“Mom,” my son begged, “don’t do it.”
“Judge, I’ll try not to … but it’s really hard. It’s my nature.”
I explained this to my son while moving him into his college dorm last week. Upon spotting another freshman a few rooms down from his, my instincts were strong – go up to this young man and introduce him to my son so they could both be friends … maybe even best buds for life?
I could tell by the look in my son’s eyes that his freshman year success depended on me fighting every single urge in my body to not be a “helper” in this moment. To not embarrass him. So, I didn’t do anything. Then.
But when we started walking outside, the young guy started to, too. It would’ve been weird not to say anything, so once we were out of the dorm I turned around and said, “Hey there, where are you from?” Long story short: Kyle is a student athlete and seems to be a really great kid.
After introductions were made, and when we parted ways, Judge looked at me, cracked a smile, and said, “You just couldn’t help yourself, could you?”
Behavior change for me, and for anybody, is really hard. It’s challenging yourself to overcome years of programming and instincts – to tell yourself that maybe what you want to do isn’t what you should do … and override a powerful force that’s gotten you this far in life.
Taking this experience one step further, this explains why it’s so hard for leaders in organizations to lead through change – new projects or processes, new technologies that they’re implementing, and a new strategic direction. It’s not just yourself that has to be better than your instincts, it’s getting everyone else on board, too. A seemingly insurmountable task!
Change is an emotional process. Even good change, like a military service member leaving active duty, getting a new puppy, or moving to a new community. On paper, good ideas seem so easy to implement. In action, there are powerful human instincts that have to be overridden in order for a new era of success to be realized. And these emotions aren’t just yours – they’re everyone’s, which you have to learn to respect, empathize with, and influence.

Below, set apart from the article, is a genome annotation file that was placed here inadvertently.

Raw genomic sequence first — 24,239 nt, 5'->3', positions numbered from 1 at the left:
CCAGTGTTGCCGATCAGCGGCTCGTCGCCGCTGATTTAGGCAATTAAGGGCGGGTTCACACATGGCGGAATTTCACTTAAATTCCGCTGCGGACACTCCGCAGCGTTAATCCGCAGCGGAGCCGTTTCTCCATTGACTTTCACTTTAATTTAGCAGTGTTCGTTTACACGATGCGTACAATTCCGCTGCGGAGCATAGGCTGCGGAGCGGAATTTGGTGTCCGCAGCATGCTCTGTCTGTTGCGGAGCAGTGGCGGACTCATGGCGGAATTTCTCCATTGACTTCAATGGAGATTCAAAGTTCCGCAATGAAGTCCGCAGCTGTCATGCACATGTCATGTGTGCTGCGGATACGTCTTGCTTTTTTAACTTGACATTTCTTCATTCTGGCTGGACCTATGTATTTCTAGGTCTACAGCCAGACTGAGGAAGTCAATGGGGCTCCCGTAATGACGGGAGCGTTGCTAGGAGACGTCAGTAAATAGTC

Going back to my situation, aka my “mojo dojo casa house becoming less mojo*,” my son’s new chapter represents a cultural change for my family – especially my youngest son, whose emotions I’m tuning into heavily right now. It’s easy to get distracted and/or consumed with how change is impacting you, but when you pick your head up, look around, you can start to see how one event is creating a seismic shift for everyone and you realize that there’s a whole lot of emotional potpourri that you’re dealing with … a whole lot opportunities to be the leader you know you can be.
There are three qualities I believe we have to lean into when we experience a significant change in our lives.
– Self Awareness. Let’s start here. It’s impossible to lead other people through change if you can’t lead yourself. Being honest with yourself about your emotions is a starting point in being able to manage them. For me, self awareness is achieved in reflection – long walks and quiet moments have been my lifetime best friends. Reflection also helps me think about others and how they’re doing, and how I can support, which brings me to my second quality ….
– Empathy: Empathy is being able to identify with the emotions of others. I don’t have to have a similar experience as you to be empathetic. I just need to imagine what you’re going through and how I might feel in the process. This gives me insight into your mental and emotional state, and will inform me how I can support you.
– Grace: Significant change means we’re not always going to be our best because we’re operating in a new paradigm. Give yourself, and others, a bit of grace as we stumble in adjusting to our new normal.
Speaking of change, my thoughts are with you as we all transition into September, which marks for everyone a new pace, a new routine, and a new season. May self awareness, empathy, and grace guide you and help you better lead yourself and those around you.
My best, Angie
*If you don’t get the reference, go see the Barbie movie. It’ll all make sense, especially the picture of the horses. 🙂